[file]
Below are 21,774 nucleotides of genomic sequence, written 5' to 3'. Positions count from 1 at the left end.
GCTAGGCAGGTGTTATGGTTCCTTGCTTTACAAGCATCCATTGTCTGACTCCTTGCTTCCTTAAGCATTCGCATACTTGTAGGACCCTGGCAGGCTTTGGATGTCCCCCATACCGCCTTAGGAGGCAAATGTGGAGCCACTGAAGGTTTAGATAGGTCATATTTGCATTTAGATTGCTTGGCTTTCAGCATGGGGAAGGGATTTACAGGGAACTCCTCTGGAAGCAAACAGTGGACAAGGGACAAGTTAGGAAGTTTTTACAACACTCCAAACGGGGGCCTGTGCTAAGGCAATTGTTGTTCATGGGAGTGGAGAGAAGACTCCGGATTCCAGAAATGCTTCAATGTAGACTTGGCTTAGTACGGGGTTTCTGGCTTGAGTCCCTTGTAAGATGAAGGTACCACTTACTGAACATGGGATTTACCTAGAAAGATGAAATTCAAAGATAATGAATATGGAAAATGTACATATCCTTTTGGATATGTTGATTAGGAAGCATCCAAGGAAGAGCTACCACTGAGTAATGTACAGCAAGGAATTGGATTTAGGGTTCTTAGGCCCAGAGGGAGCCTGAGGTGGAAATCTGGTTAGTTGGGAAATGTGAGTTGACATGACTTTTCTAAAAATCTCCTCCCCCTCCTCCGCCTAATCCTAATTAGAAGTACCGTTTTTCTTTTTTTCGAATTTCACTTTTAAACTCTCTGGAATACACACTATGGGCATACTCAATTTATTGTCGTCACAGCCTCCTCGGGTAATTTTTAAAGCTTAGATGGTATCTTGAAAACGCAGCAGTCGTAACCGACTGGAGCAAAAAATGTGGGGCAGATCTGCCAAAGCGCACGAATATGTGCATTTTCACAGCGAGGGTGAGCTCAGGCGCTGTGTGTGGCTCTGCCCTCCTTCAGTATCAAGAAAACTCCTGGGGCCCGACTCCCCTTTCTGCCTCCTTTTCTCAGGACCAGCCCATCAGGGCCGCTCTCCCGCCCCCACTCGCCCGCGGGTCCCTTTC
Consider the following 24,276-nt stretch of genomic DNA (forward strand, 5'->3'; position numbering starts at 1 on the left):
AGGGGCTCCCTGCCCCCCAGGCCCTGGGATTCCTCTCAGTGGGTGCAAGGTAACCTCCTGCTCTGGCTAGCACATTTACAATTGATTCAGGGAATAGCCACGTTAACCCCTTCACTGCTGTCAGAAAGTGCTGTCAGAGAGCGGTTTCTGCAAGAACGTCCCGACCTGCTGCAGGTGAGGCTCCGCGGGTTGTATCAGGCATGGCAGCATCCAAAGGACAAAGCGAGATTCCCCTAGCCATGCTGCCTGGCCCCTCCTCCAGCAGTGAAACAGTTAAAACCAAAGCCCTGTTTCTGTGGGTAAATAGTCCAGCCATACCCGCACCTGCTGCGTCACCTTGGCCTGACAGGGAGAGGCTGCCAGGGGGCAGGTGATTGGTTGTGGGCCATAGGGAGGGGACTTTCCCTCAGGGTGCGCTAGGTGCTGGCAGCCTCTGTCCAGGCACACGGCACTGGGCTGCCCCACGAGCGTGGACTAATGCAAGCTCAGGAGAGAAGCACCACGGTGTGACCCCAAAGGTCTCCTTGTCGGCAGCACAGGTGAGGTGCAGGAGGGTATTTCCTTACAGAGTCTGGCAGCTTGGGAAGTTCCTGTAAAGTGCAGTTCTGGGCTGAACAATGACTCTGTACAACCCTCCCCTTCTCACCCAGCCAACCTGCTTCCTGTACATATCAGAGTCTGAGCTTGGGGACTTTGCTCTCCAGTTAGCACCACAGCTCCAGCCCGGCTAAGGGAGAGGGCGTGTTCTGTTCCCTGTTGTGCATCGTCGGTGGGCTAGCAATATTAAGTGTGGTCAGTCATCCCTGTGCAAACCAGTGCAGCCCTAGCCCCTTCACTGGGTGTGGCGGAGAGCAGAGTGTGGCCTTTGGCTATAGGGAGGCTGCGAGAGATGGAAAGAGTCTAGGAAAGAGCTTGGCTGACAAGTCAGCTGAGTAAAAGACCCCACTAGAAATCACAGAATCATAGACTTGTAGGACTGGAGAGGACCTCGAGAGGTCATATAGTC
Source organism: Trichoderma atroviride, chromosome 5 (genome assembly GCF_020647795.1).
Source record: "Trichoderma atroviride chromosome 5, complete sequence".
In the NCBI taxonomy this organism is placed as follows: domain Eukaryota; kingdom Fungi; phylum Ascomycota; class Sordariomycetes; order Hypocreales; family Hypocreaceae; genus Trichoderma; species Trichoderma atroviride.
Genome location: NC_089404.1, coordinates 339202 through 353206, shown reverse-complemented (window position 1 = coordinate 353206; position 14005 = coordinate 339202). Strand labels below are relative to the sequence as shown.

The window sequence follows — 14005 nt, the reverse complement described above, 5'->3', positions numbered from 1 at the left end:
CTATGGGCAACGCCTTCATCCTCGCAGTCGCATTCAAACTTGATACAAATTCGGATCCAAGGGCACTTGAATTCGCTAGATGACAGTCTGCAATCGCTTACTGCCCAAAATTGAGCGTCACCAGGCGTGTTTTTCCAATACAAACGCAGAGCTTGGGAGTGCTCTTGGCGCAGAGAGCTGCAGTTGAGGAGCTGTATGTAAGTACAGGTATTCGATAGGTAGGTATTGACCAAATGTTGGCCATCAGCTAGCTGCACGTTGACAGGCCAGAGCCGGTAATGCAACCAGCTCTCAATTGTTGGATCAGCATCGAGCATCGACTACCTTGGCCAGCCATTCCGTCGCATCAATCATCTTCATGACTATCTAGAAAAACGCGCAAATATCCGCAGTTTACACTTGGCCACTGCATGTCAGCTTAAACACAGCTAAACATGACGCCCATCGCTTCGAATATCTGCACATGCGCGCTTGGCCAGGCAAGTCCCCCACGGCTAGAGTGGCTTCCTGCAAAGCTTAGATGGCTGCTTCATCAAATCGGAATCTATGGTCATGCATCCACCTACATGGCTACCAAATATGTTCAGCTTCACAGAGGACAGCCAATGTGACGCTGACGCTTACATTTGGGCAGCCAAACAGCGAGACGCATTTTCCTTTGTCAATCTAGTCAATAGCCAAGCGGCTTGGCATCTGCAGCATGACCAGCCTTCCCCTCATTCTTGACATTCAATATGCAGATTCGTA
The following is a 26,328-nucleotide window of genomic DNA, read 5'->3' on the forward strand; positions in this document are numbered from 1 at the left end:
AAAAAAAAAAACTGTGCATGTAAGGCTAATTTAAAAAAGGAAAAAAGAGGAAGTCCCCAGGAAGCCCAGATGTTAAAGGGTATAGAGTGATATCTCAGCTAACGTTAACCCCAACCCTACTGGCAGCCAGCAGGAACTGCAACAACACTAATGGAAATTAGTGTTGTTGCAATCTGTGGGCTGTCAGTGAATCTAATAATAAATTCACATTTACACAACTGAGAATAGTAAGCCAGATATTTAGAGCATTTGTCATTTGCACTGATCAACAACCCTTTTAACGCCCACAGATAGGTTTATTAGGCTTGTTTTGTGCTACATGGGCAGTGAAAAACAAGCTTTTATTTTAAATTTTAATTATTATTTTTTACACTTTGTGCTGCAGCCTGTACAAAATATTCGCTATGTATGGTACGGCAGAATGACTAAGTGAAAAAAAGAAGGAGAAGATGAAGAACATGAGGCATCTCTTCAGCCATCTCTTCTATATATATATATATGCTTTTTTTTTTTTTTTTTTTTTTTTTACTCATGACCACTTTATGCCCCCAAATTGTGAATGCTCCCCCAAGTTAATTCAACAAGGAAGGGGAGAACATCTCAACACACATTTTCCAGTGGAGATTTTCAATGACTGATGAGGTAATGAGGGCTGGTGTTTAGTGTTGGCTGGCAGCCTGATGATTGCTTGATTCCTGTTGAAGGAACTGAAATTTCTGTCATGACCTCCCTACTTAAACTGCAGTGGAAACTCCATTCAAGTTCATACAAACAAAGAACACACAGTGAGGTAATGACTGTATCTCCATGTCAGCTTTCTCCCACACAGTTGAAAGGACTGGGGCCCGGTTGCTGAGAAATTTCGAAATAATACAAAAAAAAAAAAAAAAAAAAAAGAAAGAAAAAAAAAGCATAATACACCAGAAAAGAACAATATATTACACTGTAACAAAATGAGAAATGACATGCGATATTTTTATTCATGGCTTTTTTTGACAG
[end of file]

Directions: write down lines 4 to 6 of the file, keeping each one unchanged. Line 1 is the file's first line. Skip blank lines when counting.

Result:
AGGGGCTCCCTGCCCCCCAGGCCCTGGGATTCCTCTCAGTGGGTGCAAGGTAACCTCCTGCTCTGGCTAGCACATTTACAATTGATTCAGGGAATAGCCACGTTAACCCCTTCACTGCTGTCAGAAAGTGCTGTCAGAGAGCGGTTTCTGCAAGAACGTCCCGACCTGCTGCAGGTGAGGCTCCGCGGGTTGTATCAGGCATGGCAGCATCCAAAGGACAAAGCGAGATTCCCCTAGCCATGCTGCCTGGCCCCTCCTCCAGCAGTGAAACAGTTAAAACCAAAGCCCTGTTTCTGTGGGTAAATAGTCCAGCCATACCCGCACCTGCTGCGTCACCTTGGCCTGACAGGGAGAGGCTGCCAGGGGGCAGGTGATTGGTTGTGGGCCATAGGGAGGGGACTTTCCCTCAGGGTGCGCTAGGTGCTGGCAGCCTCTGTCCAGGCACACGGCACTGGGCTGCCCCACGAGCGTGGACTAATGCAAGCTCAGGAGAGAAGCACCACGGTGTGACCCCAAAGGTCTCCTTGTCGGCAGCACAGGTGAGGTGCAGGAGGGTATTTCCTTACAGAGTCTGGCAGCTTGGGAAGTTCCTGTAAAGTGCAGTTCTGGGCTGAACAATGACTCTGTACAACCCTCCCCTTCTCACCCAGCCAACCTGCTTCCTGTACATATCAGAGTCTGAGCTTGGGGACTTTGCTCTCCAGTTAGCACCACAGCTCCAGCCCGGCTAAGGGAGAGGGCGTGTTCTGTTCCCTGTTGTGCATCGTCGGTGGGCTAGCAATATTAAGTGTGGTCAGTCATCCCTGTGCAAACCAGTGCAGCCCTAGCCCCTTCACTGGGTGTGGCGGAGAGCAGAGTGTGGCCTTTGGCTATAGGGAGGCTGCGAGAGATGGAAAGAGTCTAGGAAAGAGCTTGGCTGACAAGTCAGCTGAGTAAAAGACCCCACTAGAAATCACAGAATCATAGACTTGTAGGACTGGAGAGGACCTCGAGAGGTCATATAGTC
Source organism: Trichoderma atroviride, chromosome 5 (genome assembly GCF_020647795.1).
Source record: "Trichoderma atroviride chromosome 5, complete sequence".